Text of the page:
Injury data were obtained from the database of the Canadian Hospitals Injury Reporting and Prevention Program (CHIRPP). CHIRPP is an injury surveillance system operating in the emergency departments of 10 pediatric and 4 general hospitals in Canada. Data collection began in April 1990 at the pediatric hospitals and between 1991 and 1995 in the general hospitals. CHIRPP is a program of the Injury and Child Maltreatment Section of the Health Surveillance and Epidemiology Division, Public Health Agency of Canada.
Briefs and reports are updated when there is reason to believe the injuries or circumstances surrounding the injuries have changed. For example, the report of injuries associated with a specific product would be updated if the manufacturing regulations for the product are changed to include a new safety element. There is no need to update reports on a regular basis because the data collection sites are not a representative sample of all Canadian hospitals. Frequent updates would simply increase the number of records included in the report but not necessarily result in any change in the patterns and distributions found.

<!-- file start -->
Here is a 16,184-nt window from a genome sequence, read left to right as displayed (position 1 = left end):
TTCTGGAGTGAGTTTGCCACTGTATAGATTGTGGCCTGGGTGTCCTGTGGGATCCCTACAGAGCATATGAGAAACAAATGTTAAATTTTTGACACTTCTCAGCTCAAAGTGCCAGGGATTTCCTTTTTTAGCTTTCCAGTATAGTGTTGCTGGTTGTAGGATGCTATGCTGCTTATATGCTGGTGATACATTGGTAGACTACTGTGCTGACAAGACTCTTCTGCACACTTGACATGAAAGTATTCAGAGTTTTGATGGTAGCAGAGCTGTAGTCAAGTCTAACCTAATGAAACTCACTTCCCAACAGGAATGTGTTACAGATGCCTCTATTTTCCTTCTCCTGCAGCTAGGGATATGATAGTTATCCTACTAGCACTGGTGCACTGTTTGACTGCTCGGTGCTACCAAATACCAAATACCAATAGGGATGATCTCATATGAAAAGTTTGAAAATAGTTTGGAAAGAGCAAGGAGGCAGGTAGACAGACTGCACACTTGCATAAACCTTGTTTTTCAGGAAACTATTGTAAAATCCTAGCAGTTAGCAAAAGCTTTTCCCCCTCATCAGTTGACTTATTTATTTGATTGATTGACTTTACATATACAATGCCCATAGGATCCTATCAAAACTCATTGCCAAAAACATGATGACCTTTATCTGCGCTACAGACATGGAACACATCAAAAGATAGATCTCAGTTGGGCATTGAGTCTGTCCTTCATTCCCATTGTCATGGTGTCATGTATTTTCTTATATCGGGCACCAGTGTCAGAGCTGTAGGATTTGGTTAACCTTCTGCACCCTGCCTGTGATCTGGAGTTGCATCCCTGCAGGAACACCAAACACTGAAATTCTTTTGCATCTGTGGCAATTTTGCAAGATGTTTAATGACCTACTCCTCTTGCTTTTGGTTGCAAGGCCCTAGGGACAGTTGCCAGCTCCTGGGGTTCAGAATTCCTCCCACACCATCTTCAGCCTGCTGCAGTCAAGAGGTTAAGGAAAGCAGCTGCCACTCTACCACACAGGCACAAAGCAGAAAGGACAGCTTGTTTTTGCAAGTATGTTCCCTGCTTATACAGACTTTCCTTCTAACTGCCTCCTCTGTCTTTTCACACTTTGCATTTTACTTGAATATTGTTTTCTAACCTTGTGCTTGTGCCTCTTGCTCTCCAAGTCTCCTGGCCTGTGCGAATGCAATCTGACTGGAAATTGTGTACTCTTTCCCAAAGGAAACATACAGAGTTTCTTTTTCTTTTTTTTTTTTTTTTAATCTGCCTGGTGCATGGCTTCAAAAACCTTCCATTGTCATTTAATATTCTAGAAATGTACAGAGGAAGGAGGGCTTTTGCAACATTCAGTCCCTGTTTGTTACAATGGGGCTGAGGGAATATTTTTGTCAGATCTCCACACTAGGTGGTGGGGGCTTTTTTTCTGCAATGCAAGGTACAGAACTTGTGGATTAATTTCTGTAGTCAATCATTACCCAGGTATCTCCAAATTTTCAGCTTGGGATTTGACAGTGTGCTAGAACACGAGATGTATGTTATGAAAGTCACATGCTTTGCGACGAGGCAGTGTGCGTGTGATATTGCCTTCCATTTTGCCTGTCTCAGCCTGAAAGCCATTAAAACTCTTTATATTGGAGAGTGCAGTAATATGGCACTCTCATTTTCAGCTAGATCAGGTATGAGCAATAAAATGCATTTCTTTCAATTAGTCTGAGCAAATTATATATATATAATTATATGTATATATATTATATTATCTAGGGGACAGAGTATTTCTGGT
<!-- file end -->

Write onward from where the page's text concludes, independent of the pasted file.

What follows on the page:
It is important to note that the injuries described do not represent all injuries in Canada, but only those seen at the emergency departments of the 15 hospitals in the CHIRPP network. Since most of the data comes from the pediatric hospitals, which are in major cities, injuries suffered by the following people are under-represented in the CHIRPP database: older teenagers and adults, who are seen at general hospitals; native people; and people who live in rural areas. Fatal injuries are also under-represented in the CHIRPP database because the emergency department data do not capture people who died before they could be taken to hospital or those who died after being admitted.